Will drafting a meta description for a blog post help it get more clicks?
On September 23, I created a post on this blog entitled “SEO Your Blog with Keywords”. Check the graphic below to see how it appears in search results. Google has arbitrarily decided to show a snippet of text under my “advice” heading, not my first sentence and not what I would have chosen.
But, assuming I have appropriate blog software, I can suggest to Google what I prefer to display as the description in their search results with a “meta description tag”. The question today is what are meta descriptions and how can these help you get more traffic to your blog?
This is another post in my Blog SEO series. I’m summarizing the advice of pros referenced below, teaching myself about all this and sharing it with you, my fellow bloggers.
“Meta Description Tag” Definition
“Meta elements” are small pieces of code that are visible to search engines but not readers. They give search engine information about your post or page. The “meta description” tag is just one of several meta elements.
Wikipedia says that the meta description tag, or attribute, gives ” a concise explanation of a Web page’s content. This allows the Web page authors to give a more meaningful description for listings than might be displayed if the search engine was unable to automatically create its own description based on the page content.”
WordPress.org also reports other places where that copy is visible if I customize meta descriptions for my post: “Depending on the WordPress theme, these custom descriptions … replace the default contents (usually full post text) in RSS feeds, Search results, Tag archives, Category archives, Monthly archives and Author archive.”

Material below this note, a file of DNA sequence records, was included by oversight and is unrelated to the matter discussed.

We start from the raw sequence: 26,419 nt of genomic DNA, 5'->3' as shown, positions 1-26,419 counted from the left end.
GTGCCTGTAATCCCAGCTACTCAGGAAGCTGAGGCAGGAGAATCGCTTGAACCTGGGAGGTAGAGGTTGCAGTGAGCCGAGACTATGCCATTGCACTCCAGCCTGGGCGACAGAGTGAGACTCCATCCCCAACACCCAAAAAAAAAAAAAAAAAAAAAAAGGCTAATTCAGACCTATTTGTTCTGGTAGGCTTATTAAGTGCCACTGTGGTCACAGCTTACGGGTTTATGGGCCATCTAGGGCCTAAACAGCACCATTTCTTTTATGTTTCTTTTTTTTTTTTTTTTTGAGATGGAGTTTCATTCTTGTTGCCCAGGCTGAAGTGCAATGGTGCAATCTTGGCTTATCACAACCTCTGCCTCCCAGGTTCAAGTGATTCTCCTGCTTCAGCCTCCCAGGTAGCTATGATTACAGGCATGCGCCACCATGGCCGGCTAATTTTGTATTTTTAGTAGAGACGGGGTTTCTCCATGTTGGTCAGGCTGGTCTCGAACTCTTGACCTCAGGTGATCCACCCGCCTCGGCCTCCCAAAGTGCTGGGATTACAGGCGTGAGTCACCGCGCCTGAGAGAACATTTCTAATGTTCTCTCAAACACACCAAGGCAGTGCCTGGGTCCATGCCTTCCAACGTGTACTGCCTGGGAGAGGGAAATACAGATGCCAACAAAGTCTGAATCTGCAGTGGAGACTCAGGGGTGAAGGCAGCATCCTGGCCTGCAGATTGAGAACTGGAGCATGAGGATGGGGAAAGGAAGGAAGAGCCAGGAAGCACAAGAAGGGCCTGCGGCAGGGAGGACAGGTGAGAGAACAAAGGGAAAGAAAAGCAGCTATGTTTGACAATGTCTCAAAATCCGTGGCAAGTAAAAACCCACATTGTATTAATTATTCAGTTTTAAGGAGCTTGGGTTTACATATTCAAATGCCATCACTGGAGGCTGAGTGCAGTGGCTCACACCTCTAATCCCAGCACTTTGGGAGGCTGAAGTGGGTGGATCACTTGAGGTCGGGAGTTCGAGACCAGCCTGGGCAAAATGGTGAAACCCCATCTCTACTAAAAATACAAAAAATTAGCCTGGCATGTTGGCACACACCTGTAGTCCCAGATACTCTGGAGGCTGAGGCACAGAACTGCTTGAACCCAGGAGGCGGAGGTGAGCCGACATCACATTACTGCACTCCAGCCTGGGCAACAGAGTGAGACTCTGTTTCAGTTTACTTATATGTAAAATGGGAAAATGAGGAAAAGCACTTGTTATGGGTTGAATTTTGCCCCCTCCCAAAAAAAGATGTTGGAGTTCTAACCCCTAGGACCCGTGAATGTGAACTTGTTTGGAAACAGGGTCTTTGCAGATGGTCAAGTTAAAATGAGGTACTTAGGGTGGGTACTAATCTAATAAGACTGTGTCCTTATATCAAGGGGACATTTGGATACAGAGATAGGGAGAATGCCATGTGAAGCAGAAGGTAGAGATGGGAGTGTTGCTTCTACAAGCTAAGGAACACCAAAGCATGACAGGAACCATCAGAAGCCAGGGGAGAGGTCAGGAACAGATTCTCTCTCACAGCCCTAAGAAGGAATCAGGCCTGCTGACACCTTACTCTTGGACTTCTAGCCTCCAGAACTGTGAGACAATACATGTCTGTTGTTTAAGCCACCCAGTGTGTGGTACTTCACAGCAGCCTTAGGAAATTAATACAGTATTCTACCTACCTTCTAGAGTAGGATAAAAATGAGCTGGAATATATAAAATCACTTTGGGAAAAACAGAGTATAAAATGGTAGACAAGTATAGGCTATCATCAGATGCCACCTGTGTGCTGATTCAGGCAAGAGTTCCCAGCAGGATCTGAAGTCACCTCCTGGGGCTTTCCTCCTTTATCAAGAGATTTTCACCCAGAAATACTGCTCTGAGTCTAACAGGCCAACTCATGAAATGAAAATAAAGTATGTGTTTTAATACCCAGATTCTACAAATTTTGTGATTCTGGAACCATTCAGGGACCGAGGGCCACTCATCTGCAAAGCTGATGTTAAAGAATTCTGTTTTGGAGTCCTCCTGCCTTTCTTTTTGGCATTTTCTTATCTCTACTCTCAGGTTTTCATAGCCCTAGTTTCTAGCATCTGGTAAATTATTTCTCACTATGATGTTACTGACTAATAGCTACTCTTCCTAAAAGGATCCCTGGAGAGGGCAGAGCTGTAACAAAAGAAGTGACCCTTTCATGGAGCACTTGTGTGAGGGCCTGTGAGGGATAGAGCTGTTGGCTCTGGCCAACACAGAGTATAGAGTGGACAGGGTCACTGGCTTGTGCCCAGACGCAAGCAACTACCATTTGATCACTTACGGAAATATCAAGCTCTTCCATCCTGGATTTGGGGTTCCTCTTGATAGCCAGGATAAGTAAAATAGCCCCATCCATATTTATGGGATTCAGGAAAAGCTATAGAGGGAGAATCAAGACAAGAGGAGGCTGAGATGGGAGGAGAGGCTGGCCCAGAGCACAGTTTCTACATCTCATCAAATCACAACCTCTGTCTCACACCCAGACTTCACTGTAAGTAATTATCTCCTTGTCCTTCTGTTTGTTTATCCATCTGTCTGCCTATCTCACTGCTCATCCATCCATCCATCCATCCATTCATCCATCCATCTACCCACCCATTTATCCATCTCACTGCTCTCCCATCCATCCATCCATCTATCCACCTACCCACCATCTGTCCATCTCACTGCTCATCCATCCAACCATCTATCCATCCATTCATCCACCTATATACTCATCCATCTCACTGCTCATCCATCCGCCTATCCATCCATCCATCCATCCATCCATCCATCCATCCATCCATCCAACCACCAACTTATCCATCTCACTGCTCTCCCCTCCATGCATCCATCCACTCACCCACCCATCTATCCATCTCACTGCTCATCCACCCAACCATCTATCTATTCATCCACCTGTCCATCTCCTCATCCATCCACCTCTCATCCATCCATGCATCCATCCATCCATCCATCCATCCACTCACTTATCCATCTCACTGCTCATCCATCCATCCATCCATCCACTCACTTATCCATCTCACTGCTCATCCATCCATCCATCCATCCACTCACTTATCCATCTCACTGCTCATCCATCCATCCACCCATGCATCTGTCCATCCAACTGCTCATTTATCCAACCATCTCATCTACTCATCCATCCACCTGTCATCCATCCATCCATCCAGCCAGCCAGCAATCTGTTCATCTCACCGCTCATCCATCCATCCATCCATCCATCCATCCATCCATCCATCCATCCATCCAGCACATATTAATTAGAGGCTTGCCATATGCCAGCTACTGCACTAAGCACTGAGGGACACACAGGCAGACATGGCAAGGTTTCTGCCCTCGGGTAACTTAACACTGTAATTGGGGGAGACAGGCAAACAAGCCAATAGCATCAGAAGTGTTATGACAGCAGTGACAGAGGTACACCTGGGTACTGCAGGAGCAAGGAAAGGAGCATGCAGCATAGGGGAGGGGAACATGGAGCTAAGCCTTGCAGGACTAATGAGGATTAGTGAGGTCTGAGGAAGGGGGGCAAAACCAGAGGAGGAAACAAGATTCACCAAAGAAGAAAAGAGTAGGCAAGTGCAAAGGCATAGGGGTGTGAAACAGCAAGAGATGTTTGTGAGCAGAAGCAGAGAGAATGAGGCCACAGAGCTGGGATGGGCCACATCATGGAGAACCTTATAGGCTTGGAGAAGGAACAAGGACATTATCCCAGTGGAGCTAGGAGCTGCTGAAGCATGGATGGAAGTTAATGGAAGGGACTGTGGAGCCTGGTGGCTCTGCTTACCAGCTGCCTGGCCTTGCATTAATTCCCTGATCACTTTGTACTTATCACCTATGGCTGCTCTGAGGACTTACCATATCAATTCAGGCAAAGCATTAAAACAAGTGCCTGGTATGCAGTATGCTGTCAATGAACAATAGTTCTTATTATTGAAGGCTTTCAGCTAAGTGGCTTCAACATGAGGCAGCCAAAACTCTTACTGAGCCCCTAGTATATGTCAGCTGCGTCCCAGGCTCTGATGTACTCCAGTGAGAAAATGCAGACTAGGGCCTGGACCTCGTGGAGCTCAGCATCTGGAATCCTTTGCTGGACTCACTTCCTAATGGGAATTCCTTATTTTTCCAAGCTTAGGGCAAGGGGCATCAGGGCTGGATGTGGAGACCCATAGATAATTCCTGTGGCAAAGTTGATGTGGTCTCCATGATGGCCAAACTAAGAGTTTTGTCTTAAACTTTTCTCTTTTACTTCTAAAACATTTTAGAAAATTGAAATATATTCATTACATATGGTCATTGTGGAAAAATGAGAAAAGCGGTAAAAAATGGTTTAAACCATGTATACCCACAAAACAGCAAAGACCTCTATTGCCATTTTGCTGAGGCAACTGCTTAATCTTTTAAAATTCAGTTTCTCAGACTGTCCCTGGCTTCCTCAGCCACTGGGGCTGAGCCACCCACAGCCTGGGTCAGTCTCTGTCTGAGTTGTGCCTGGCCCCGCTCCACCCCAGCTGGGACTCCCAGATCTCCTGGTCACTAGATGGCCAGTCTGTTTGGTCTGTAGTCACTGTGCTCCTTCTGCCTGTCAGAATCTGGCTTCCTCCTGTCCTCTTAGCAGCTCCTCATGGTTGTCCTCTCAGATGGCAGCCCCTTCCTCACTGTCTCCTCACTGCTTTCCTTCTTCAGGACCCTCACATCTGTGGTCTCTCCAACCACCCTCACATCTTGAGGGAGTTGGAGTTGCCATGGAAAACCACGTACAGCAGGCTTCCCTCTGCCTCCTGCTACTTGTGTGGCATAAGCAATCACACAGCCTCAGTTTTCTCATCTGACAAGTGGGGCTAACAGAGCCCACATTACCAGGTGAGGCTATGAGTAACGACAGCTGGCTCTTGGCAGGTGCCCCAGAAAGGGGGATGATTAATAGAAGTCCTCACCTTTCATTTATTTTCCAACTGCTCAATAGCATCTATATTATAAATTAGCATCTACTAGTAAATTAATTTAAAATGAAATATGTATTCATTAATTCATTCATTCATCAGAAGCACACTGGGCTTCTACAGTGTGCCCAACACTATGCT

Local SEO consultant Miriam Ellis reminds me that technically, the meta description tag is a marketing element, not a SEO element. A good description may earn you click-throughs, she says, but it does not influence your page rank in SEO.
Are Meta Descriptions Important to Customize?
You saw in the example of my own post that Google picked text to display after my post title in search results that I might not have chosen. And that text likely influences the number of people who click on this link. Can a good meta description bring you more traffic, more click-throughs?
Yes, says Wikipedia : “‘Industry commentators have suggested that major search engines also consider keywords located in the
description attribute when ranking pages.” Rand Fishkin at SEOmoz.com states “the meta description is an important place to use the target term/phrase due to the ‘bolding’ that occurs in the visual snippet of the search results. [Keyword] usage has also been shown to help boost click-through rates…”
To this conventional wisdom, Miriam Ellis adds a note of caution:
There are cases in which you might not want to use a meta description tag. If you don’t, you invite Google to create the best match to a user’s query. In some cases, Google may be able to make a better match of your content for a specific user’s intent when they make a query. This could potentially lead to more targeted traffic for a wider number of phrases and long tail terms than you might get by narrowly targeting something in a custom-written meta tag. So, automatically creating meta tags for all pages is not something you should do. You should consider whether you and your users will best be served by a description you custom-write or by one Google puts together from your text or from other references on the web.
In general, she advises a custom meta description when the target keywords are limited.
Does Your Blog Software Allow You To Customize Meta Descriptions?